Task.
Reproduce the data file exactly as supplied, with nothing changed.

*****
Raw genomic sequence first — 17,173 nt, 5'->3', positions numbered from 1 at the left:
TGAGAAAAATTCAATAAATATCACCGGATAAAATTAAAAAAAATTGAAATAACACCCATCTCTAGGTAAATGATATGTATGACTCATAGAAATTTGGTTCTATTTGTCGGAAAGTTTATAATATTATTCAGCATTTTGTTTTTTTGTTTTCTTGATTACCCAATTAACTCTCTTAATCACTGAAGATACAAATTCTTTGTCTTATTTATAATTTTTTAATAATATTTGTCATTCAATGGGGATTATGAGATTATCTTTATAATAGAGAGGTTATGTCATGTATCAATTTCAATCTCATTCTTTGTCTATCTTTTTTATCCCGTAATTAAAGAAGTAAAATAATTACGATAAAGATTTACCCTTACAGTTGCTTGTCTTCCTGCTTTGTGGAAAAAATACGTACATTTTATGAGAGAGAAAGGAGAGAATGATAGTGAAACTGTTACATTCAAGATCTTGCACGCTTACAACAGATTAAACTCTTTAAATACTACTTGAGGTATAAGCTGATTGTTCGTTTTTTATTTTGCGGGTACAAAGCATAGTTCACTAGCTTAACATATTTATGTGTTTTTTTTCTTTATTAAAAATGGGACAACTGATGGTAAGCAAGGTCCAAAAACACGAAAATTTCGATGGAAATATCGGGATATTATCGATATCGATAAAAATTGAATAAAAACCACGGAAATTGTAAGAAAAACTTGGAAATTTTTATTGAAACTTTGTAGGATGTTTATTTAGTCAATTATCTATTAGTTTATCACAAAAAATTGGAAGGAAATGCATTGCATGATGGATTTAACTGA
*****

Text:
Raw genomic sequence first — 17,173 nt, 5'->3', positions numbered from 1 at the left:
TGAGAAAAATTCAATAAATATCACCGGATAAAATTAAAAAAAATTGAAATAACACCCATCTCTAGGTAAATGATATGTATGACTCATAGAAATTTGGTTCTATTTGTCGGAAAGTTTATAATATTATTCAGCATTTTGTTTTTTTGTTTTCTTGATTACCCAATTAACTCTCTTAATCACTGAAGATACAAATTCTTTGTCTTATTTATAATTTTTTAATAATATTTGTCATTCAATGGGGATTATGAGATTATCTTTATAATAGAGAGGTTATGTCATGTATCAATTTCAATCTCATTCTTTGTCTATCTTTTTTATCCCGTAATTAAAGAAGTAAAATAATTACGATAAAGATTTACCCTTACAGTTGCTTGTCTTCCTGCTTTGTGGAAAAAATACGTACATTTTATGAGAGAGAAAGGAGAGAATGATAGTGAAACTGTTACATTCAAGATCTTGCACGCTTACAACAGATTAAACTCTTTAAATACTACTTGAGGTATAAGCTGATTGTTCGTTTTTTATTTTGCGGGTACAAAGCATAGTTCACTAGCTTAACATATTTATGTGTTTTTTTTCTTTATTAAAAATGGGACAACTGATGGTAAGCAAGGTCCAAAAACACGAAAATTTCGATGGAAATATCGGGATATTATCGATATCGATAAAAATTGAATAAAAACCACGGAAATTGTAAGAAAAACTTGGAAATTTTTATTGAAACTTTGTAGGATGTTTATTTAGTCAATTATCTATTAGTTTATCACAAAAAATTGGAAGGAAATGCATTGCATGATGGATTTAACTGA